Most of us will never forget Sept. 11, 2001.

We think of it from time to time, perhaps when September rolls around, or whenever terrorism strikes around the world.

However, for those who saw firsthand the terrorist attacks that day, the events of 9/11 remain present and sometimes constant.

So constant, in fact, that they can trigger post-traumatic stress disorder (PTSD).

9/11 survivor trauma

So was the case for Helaina Hovitz, who was attending 7th grade at a school just three blocks from the World Trade Center in New York when the Twin Towers were struck.

Hovitz found herself battling her way home with a neighbor and his mother.

“We turned and ran without looking back. People everywhere were doing the same. Middle-aged men ran alongside 7-year-olds and toddlers, all screaming and crying in unison. My entire body was throbbing, my feet, my face, my stomach, one huge pulse,” Hovitz wrote in her memoir “After 9/11: One Girl’s Journey Through Darkness to a New Beginning,” which is being released on Sept. 6.

While Hovitz eventually made it home safely, the terror of that day stayed with her throughout her adolescence and young adulthood.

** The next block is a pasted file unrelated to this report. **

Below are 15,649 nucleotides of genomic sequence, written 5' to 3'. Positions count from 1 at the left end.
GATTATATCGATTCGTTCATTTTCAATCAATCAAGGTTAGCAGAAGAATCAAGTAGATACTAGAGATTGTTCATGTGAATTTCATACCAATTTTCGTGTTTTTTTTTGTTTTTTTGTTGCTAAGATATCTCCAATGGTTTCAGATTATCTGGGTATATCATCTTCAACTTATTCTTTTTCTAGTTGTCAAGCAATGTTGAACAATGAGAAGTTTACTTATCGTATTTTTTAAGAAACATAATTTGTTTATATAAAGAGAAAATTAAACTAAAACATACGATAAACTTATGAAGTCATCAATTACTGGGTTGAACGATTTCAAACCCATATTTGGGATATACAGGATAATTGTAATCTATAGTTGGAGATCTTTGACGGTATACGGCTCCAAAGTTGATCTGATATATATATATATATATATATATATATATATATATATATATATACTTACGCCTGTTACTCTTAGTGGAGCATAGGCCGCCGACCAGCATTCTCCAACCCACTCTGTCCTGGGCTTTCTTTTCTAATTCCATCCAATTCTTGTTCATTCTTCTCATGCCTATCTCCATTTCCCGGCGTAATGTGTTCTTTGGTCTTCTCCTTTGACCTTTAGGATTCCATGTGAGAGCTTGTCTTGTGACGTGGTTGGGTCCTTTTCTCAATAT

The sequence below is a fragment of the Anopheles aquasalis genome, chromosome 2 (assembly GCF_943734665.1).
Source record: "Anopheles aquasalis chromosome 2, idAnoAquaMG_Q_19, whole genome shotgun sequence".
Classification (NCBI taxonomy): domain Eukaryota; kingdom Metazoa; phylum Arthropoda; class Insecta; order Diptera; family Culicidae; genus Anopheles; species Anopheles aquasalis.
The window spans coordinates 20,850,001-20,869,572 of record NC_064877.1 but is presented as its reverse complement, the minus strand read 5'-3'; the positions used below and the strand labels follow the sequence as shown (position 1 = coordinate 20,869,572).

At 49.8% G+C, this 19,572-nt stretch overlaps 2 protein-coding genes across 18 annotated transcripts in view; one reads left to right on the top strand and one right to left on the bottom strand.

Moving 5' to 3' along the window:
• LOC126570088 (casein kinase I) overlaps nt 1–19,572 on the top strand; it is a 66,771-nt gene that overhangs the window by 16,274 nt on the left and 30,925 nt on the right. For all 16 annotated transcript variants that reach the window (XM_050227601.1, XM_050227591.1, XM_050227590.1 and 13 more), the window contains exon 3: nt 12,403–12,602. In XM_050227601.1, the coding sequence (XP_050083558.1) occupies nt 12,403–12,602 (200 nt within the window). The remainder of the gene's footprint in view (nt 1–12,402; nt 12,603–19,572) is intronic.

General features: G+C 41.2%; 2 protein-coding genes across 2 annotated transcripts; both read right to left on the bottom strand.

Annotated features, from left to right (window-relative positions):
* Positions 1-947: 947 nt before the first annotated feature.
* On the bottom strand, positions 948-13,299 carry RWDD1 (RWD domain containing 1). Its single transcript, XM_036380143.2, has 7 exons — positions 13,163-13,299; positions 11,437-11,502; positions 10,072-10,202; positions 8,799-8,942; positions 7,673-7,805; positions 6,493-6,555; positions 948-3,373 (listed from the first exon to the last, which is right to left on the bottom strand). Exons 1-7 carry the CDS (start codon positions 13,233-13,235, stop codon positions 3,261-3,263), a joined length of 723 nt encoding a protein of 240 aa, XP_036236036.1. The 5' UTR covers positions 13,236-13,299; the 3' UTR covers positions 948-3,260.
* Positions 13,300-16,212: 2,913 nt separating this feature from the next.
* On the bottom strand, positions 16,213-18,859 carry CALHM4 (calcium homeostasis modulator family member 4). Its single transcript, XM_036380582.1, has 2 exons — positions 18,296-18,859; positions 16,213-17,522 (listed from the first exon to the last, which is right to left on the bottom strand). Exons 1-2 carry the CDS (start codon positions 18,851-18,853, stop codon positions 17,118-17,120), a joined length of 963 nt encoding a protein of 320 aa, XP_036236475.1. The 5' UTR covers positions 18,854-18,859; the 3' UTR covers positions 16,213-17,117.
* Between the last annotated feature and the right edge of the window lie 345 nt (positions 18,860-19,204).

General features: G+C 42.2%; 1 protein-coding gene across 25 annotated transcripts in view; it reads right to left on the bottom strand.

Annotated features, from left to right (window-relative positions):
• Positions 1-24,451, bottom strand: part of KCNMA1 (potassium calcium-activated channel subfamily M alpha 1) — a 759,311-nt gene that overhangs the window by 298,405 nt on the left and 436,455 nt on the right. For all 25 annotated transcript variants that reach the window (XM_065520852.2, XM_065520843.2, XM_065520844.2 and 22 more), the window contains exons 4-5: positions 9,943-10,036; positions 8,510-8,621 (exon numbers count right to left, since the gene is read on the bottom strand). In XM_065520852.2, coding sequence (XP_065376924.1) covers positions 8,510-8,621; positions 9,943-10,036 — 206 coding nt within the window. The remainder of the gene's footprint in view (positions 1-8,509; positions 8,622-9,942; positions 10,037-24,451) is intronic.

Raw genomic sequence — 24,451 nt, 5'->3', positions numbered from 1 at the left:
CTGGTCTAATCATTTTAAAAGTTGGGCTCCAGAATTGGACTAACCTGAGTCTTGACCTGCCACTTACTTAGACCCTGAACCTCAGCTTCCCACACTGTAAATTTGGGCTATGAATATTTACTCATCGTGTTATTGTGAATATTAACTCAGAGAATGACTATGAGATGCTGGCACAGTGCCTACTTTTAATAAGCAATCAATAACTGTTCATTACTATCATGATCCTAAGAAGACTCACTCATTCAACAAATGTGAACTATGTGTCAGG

The trauma caused her to experience anxiety, depression, and suicidal thoughts, and in her late teens she turned to alcohol and marijuana to cope.

“The first time I went to therapy was in 2002. The Red Cross said they’d cover 12 weeks of therapy. After the 12 weeks, me and my mom thought I’d be better,” Hovitz told Healthline. “I continued to have anxiety, sleeplessness, and sensitives. When I went to high school it got worse. I now had severe depression, emotional overreaction, and flashbacks. I was scared of loud noises and didn’t understand why everyone else wasn’t as terrified as I was of having another attack. I was living my life through fear and panic.”

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Long road to discovery, recovery

During her teens, Hovitz saw nearly 10 different mental health professionals, and was misdiagnosed with attention deficit disorder and bipolar disorder.

She also was prescribed medications that didn’t help and made her sick.

Hovitz says when she reached college, she finally found a therapist with whom she connected.